Home' THE Journal : August 2012 Contents “I’m not going to lie to you,” Murray says. “ That wasn’t part
of our great master plan, but we were able to do it.”
And, although Quakertown was not part of the Learning
On-the-Go program, its students’ families have been able to
take advantage of a similar program called Internet Essentials
provided by local telecom provider Comcast.
As a requirement of the merger between NBC and Universal,
which was finally approved in January 2011, FCC Chairman
Julius Genachowski insisted the new company’s telecom divi-
sion help provide broadband access to more people in a three-
pronged effort that was to include:
•Discount internet access to lower-income households with
school-age children in them
•Discounts on computer purchases
•A digital literacy program that would help those without
previous broadband access become familiar with it.
Its Internet Essentials program provides access for $9.95 a
month to those whose children qualify for the free and reduced
lunch programs. Comcast’s initiative is now being matched by
another one called Connect2Compete that is being organized
by a consortium of many of the nation’s largest telecom pro-
viders, in conjunction with a number of other private-sector
players, all with the intention of providing broadband access to
that 30 percent of American households that still don’t have it.
Internet Essentials and Connect2Compete are the vehicles
by which much of Learning On-the-Go’s pilot program is con-
necting students’ families. “They were not looking for new-
bies,” Harrington says, meaning one of the FCC’s goals was to
avoid creating any new bureaucracies to administer Learning
On-the-Go. As a result, there has been growing participation
by the private sector.
“ There definitely seems to be a consensus in the private
space,” he says. “They see the trend, the FCC sees it, the
schools see it. From my perspective, that’s an exciting thing.”
In the Public Interest
Internet Essentials’ discounts to families are also part of the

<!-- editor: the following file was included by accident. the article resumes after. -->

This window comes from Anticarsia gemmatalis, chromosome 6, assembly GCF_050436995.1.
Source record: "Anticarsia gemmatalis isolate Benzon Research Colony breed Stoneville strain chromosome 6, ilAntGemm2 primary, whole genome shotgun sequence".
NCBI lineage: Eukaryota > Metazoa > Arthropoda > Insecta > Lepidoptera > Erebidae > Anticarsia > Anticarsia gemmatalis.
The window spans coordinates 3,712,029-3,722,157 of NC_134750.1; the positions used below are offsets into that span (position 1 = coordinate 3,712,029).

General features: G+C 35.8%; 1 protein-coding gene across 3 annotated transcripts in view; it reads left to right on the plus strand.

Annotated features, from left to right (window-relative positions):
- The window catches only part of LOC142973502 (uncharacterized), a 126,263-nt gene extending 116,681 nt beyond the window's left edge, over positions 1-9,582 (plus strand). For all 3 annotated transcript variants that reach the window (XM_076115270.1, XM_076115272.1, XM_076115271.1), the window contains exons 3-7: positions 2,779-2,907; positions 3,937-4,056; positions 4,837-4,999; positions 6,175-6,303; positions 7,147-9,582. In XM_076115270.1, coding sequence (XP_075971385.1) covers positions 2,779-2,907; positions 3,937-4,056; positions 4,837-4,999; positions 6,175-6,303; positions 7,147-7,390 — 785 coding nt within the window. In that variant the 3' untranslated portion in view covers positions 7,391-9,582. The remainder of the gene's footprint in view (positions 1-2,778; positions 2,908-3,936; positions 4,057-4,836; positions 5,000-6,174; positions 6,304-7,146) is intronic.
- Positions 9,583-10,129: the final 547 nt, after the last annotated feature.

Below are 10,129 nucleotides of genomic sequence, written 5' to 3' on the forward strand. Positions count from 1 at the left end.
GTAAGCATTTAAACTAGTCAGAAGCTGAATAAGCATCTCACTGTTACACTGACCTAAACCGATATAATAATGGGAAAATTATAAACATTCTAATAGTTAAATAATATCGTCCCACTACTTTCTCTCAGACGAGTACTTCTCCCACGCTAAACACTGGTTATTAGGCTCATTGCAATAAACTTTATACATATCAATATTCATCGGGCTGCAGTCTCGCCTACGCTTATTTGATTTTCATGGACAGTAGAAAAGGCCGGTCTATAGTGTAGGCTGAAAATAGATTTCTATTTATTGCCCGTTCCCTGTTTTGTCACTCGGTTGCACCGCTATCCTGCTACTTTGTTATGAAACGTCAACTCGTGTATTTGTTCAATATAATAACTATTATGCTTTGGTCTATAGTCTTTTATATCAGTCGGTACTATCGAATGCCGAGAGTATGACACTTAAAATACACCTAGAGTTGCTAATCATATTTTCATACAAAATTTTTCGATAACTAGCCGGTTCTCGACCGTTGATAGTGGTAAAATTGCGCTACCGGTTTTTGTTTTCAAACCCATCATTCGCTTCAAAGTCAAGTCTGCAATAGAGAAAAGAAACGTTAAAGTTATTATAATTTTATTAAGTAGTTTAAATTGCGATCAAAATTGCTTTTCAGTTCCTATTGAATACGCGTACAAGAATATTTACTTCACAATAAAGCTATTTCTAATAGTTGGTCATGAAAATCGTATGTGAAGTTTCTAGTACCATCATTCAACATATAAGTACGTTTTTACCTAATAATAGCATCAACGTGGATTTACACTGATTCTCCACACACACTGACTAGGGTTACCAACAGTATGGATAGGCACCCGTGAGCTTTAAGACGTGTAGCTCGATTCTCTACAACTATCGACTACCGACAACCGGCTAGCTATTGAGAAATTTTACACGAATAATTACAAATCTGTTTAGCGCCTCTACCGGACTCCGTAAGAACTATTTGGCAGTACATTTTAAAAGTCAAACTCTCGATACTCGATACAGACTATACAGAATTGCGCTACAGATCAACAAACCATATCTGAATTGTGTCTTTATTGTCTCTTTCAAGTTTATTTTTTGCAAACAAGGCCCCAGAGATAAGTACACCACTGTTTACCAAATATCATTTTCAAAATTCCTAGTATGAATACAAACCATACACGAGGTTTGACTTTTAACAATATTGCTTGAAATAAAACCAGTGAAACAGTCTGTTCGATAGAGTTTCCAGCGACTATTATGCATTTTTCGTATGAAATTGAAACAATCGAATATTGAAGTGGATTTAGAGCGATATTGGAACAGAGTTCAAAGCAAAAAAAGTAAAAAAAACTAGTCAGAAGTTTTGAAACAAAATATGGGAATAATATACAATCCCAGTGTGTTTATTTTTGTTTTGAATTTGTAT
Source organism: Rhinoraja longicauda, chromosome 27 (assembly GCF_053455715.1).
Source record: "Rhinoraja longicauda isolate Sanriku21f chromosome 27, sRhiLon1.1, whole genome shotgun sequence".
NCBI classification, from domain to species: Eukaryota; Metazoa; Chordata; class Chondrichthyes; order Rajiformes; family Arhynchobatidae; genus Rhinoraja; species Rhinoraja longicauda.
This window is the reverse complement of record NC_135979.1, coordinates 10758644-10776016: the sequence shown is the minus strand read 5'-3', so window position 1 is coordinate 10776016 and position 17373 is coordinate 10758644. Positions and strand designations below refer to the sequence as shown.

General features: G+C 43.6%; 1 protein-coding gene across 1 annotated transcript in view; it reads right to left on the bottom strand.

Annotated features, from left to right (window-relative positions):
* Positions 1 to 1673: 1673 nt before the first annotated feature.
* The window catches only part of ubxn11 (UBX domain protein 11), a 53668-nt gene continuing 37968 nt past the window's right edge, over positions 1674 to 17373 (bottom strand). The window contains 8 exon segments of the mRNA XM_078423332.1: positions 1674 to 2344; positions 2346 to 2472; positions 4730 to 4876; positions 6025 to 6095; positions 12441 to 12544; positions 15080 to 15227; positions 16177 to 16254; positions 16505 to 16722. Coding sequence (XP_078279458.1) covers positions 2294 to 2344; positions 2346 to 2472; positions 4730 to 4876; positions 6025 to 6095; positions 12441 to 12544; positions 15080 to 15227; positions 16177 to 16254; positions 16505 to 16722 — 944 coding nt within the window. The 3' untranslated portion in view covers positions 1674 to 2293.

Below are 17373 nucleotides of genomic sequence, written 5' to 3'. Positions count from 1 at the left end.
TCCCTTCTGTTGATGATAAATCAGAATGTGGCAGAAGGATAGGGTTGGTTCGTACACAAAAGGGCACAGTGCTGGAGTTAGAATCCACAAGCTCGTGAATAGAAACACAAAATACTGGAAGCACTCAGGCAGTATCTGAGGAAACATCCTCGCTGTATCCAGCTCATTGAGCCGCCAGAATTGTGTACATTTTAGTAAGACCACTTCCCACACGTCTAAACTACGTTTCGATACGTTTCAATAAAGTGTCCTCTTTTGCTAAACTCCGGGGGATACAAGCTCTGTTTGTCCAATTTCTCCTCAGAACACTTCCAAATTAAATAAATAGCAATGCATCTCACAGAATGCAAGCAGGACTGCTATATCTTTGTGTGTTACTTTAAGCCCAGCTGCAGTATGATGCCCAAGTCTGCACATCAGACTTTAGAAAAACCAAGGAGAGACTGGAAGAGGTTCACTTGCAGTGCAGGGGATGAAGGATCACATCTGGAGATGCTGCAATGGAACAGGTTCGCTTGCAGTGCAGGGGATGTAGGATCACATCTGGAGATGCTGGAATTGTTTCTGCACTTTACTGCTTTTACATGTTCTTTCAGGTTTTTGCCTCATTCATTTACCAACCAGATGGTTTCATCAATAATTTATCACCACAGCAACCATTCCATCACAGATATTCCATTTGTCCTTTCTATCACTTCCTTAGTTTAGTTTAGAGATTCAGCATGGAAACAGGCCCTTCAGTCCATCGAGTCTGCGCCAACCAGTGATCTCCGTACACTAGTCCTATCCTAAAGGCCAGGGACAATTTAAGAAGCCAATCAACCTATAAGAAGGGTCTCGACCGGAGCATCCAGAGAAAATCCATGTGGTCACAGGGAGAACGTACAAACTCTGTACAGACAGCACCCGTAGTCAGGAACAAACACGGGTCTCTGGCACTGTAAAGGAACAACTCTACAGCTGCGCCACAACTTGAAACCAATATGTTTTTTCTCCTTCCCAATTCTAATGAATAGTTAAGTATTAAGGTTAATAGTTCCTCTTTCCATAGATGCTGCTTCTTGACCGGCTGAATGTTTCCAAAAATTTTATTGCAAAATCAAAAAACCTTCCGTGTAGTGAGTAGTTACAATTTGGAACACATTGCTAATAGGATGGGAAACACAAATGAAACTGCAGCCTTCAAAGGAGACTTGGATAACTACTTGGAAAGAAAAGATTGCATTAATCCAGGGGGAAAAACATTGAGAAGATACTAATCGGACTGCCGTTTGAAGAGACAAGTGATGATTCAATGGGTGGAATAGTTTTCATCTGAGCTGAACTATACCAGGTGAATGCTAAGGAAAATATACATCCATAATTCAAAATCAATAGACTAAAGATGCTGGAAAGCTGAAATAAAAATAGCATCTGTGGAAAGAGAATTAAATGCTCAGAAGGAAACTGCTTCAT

Kent School District’s effort to make a 1-to-1 program that
will put laptops in the hands of 10,000 students this year, but
technology experts in the suburban Seattle community found it
wasn’t enough to get the job done.
“ We had to find another way to skin that cat,” says Thuan
Nguyen, Kent’s CIO. “We have a very transient population.
The free and reduced lunch route didn’t work out for us.”
For a number of reasons, including the rough economy,
people move in and out of the area quickly. Also, local flood-
ing that caused people to lose their homes has been an issue
in recent years and the district is an area that many refugees
move to when they first come to the US before transitioning to
other parts of the country. Some of those families who would
otherwise qualify sometimes aren’t in their homes or apart-
ments long enough to have cable TV installed.
That didn’t stop Nguyen and Greg Whiteman, the district’s
director of technology integration. Thanks to what they con-
sider a generous community that has approved three major
property tax levies since 2000 to implement a substantial
technology program in its schools, they are on their way to a
1-to-1 laptop program that eventually could involve most of the
27,000 students in 40 schools.
Finding they were getting a relatively low penetration rate
with the discounted internet service program, Whiteman,
Nguyen, and their district colleagues began talks in Septem-
ber 2011 with a number of businesses and governmental
entities around the community to help them provide access in
The Kent School District is now making its wireless system
available in kiosks at local coffee shops and restaurants, shopping
malls, libraries, and the public areas of some apartment complex-
es. They are in talks to do the same now with national chains in
the area such as Starbucks, AMC Theatres, and Safeway.
“The areas we’re targeting are those with common areas
where kids can gather and not be a nuisance,” Whiteman says.
All of the same filters in place on school campuses are also in
place in the kiosks, limiting the possibility that nonstudents
might be interested in using the network as well.
Although occasionally rainy, the weather in Washington is
somewhat milder than in New York, so unlike Coleman in
New Rochelle who worries about students being out in inclem-
FEATURE | equitable access
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